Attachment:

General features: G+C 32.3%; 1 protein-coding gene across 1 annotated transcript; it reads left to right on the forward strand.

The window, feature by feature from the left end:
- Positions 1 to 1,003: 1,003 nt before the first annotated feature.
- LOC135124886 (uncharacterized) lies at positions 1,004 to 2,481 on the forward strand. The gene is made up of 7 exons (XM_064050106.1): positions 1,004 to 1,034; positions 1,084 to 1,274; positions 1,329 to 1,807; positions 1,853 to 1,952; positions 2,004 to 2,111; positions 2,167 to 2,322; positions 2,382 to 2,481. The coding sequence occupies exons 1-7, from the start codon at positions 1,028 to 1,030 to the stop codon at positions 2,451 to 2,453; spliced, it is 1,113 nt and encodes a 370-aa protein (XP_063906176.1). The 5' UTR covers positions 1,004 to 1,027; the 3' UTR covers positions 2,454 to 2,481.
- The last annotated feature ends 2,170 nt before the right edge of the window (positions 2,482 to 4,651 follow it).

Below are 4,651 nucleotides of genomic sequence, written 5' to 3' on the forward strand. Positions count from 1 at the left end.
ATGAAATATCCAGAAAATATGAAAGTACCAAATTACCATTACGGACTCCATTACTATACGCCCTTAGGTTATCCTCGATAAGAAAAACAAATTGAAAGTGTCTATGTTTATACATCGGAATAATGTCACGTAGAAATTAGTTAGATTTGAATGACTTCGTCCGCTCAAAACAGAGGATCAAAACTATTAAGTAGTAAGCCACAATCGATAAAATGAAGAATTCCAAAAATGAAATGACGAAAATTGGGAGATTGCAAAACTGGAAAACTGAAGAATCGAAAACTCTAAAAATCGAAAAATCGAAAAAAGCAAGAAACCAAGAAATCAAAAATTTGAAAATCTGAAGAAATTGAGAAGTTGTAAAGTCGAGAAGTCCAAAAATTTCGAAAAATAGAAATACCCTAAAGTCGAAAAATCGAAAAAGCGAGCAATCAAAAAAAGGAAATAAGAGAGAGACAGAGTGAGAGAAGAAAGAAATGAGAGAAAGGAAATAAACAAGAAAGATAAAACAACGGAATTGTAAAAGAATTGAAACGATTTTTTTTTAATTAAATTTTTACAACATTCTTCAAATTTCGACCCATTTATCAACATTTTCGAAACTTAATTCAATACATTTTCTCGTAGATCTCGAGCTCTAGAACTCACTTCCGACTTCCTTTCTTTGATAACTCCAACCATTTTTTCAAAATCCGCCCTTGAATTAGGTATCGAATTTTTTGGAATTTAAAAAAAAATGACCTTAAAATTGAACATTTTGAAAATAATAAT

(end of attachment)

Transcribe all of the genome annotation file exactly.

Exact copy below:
General features: G+C 32.3%; 1 protein-coding gene across 1 annotated transcript; it reads left to right on the forward strand.

The window, feature by feature from the left end:
- Positions 1 to 1,003: 1,003 nt before the first annotated feature.
- LOC135124886 (uncharacterized) lies at positions 1,004 to 2,481 on the forward strand. The gene is made up of 7 exons (XM_064050106.1): positions 1,004 to 1,034; positions 1,084 to 1,274; positions 1,329 to 1,807; positions 1,853 to 1,952; positions 2,004 to 2,111; positions 2,167 to 2,322; positions 2,382 to 2,481. The coding sequence occupies exons 1-7, from the start codon at positions 1,028 to 1,030 to the stop codon at positions 2,451 to 2,453; spliced, it is 1,113 nt and encodes a 370-aa protein (XP_063906176.1). The 5' UTR covers positions 1,004 to 1,027; the 3' UTR covers positions 2,454 to 2,481.
- The last annotated feature ends 2,170 nt before the right edge of the window (positions 2,482 to 4,651 follow it).

Below are 4,651 nucleotides of genomic sequence, written 5' to 3' on the forward strand. Positions count from 1 at the left end.
ATGAAATATCCAGAAAATATGAAAGTACCAAATTACCATTACGGACTCCATTACTATACGCCCTTAGGTTATCCTCGATAAGAAAAACAAATTGAAAGTGTCTATGTTTATACATCGGAATAATGTCACGTAGAAATTAGTTAGATTTGAATGACTTCGTCCGCTCAAAACAGAGGATCAAAACTATTAAGTAGTAAGCCACAATCGATAAAATGAAGAATTCCAAAAATGAAATGACGAAAATTGGGAGATTGCAAAACTGGAAAACTGAAGAATCGAAAACTCTAAAAATCGAAAAATCGAAAAAAGCAAGAAACCAAGAAATCAAAAATTTGAAAATCTGAAGAAATTGAGAAGTTGTAAAGTCGAGAAGTCCAAAAATTTCGAAAAATAGAAATACCCTAAAGTCGAAAAATCGAAAAAGCGAGCAATCAAAAAAAGGAAATAAGAGAGAGACAGAGTGAGAGAAGAAAGAAATGAGAGAAAGGAAATAAACAAGAAAGATAAAACAACGGAATTGTAAAAGAATTGAAACGATTTTTTTTTAATTAAATTTTTACAACATTCTTCAAATTTCGACCCATTTATCAACATTTTCGAAACTTAATTCAATACATTTTCTCGTAGATCTCGAGCTCTAGAACTCACTTCCGACTTCCTTTCTTTGATAACTCCAACCATTTTTTCAAAATCCGCCCTTGAATTAGGTATCGAATTTTTTGGAATTTAAAAAAAAATGACCTTAAAATTGAACATTTTGAAAATAATAAT